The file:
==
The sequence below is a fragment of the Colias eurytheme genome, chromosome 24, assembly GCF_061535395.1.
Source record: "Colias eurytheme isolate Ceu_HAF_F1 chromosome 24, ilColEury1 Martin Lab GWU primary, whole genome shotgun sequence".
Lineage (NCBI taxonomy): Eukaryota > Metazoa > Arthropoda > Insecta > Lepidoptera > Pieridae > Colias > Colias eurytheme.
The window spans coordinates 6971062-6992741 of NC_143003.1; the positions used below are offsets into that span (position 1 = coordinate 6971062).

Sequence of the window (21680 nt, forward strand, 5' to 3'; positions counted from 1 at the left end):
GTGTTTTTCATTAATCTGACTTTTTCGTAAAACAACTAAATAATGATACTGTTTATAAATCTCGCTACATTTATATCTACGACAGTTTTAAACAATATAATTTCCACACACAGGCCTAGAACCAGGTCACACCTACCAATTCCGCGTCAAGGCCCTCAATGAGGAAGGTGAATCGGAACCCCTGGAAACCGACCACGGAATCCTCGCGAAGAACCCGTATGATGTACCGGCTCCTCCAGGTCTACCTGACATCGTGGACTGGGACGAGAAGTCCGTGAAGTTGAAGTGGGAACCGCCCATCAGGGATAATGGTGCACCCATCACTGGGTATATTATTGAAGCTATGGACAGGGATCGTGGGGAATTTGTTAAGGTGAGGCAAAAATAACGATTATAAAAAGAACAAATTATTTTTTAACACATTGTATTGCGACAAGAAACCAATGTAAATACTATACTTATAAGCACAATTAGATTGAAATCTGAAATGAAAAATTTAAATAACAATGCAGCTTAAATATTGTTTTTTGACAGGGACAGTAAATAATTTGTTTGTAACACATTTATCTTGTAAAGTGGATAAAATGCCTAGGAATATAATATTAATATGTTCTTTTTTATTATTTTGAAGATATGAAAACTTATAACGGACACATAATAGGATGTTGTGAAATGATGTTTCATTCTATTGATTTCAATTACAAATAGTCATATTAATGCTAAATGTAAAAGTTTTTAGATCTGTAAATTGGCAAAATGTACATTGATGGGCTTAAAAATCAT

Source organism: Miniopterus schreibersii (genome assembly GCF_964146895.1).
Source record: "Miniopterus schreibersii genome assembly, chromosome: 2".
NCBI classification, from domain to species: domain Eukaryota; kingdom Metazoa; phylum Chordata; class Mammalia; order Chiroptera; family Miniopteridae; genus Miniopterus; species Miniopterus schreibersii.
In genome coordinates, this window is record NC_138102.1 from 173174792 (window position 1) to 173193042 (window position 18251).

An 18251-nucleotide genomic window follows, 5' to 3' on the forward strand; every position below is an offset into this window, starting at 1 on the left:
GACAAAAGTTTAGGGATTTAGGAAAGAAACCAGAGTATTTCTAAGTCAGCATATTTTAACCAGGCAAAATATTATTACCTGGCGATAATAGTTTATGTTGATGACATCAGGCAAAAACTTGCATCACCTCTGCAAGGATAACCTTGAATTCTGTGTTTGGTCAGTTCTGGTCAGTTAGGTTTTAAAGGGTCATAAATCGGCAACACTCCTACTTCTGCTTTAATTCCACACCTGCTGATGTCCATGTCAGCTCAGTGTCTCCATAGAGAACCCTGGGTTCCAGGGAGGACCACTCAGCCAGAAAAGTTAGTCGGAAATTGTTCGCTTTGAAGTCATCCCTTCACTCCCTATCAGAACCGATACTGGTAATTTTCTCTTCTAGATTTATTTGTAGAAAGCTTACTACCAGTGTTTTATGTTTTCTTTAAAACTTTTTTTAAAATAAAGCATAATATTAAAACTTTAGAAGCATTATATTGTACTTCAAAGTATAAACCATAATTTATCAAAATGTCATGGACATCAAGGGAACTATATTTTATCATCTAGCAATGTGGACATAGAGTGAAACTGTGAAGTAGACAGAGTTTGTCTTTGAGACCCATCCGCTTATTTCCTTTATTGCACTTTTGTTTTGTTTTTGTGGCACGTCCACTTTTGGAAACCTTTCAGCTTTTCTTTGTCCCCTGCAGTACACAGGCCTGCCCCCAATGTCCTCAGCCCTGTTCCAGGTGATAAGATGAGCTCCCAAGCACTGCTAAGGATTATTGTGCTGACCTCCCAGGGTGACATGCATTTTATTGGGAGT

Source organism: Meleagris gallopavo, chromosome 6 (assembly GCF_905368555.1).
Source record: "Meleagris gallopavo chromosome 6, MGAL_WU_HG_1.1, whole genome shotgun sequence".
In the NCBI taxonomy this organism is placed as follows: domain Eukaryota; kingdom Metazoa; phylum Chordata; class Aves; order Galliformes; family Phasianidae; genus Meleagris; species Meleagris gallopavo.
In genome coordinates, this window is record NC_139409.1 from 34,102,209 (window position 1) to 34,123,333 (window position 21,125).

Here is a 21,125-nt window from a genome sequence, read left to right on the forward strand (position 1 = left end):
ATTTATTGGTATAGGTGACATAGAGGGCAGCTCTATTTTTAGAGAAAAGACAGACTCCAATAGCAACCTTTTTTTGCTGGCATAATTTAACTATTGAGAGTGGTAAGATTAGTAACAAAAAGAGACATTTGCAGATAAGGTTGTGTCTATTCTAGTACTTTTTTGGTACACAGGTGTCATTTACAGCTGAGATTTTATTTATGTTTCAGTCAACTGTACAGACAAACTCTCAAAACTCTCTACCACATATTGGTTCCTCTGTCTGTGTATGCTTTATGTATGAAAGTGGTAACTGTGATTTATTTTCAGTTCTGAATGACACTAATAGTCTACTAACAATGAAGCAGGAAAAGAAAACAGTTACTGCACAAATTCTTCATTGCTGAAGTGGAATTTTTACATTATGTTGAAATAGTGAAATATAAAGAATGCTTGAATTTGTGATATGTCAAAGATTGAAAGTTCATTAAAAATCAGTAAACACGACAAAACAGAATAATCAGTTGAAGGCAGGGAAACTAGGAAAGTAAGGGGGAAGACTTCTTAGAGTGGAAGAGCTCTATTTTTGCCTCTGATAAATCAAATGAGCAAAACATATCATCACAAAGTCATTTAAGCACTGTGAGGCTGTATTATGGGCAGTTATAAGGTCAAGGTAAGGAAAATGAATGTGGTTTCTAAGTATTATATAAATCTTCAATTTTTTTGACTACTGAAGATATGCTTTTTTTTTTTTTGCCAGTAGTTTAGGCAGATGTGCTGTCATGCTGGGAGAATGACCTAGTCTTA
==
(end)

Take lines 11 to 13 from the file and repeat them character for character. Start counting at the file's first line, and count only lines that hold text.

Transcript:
An 18251-nucleotide genomic window follows, 5' to 3' on the forward strand; every position below is an offset into this window, starting at 1 on the left:
GACAAAAGTTTAGGGATTTAGGAAAGAAACCAGAGTATTTCTAAGTCAGCATATTTTAACCAGGCAAAATATTATTACCTGGCGATAATAGTTTATGTTGATGACATCAGGCAAAAACTTGCATCACCTCTGCAAGGATAACCTTGAATTCTGTGTTTGGTCAGTTCTGGTCAGTTAGGTTTTAAAGGGTCATAAATCGGCAACACTCCTACTTCTGCTTTAATTCCACACCTGCTGATGTCCATGTCAGCTCAGTGTCTCCATAGAGAACCCTGGGTTCCAGGGAGGACCACTCAGCCAGAAAAGTTAGTCGGAAATTGTTCGCTTTGAAGTCATCCCTTCACTCCCTATCAGAACCGATACTGGTAATTTTCTCTTCTAGATTTATTTGTAGAAAGCTTACTACCAGTGTTTTATGTTTTCTTTAAAACTTTTTTTAAAATAAAGCATAATATTAAAACTTTAGAAGCATTATATTGTACTTCAAAGTATAAACCATAATTTATCAAAATGTCATGGACATCAAGGGAACTATATTTTATCATCTAGCAATGTGGACATAGAGTGAAACTGTGAAGTAGACAGAGTTTGTCTTTGAGACCCATCCGCTTATTTCCTTTATTGCACTTTTGTTTTGTTTTTGTGGCACGTCCACTTTTGGAAACCTTTCAGCTTTTCTTTGTCCCCTGCAGTACACAGGCCTGCCCCCAATGTCCTCAGCCCTGTTCCAGGTGATAAGATGAGCTCCCAAGCACTGCTAAGGATTATTGTGCTGACCTCCCAGGGTGACATGCATTTTATTGGGAGT

Source organism: Meleagris gallopavo, chromosome 6 (assembly GCF_905368555.1).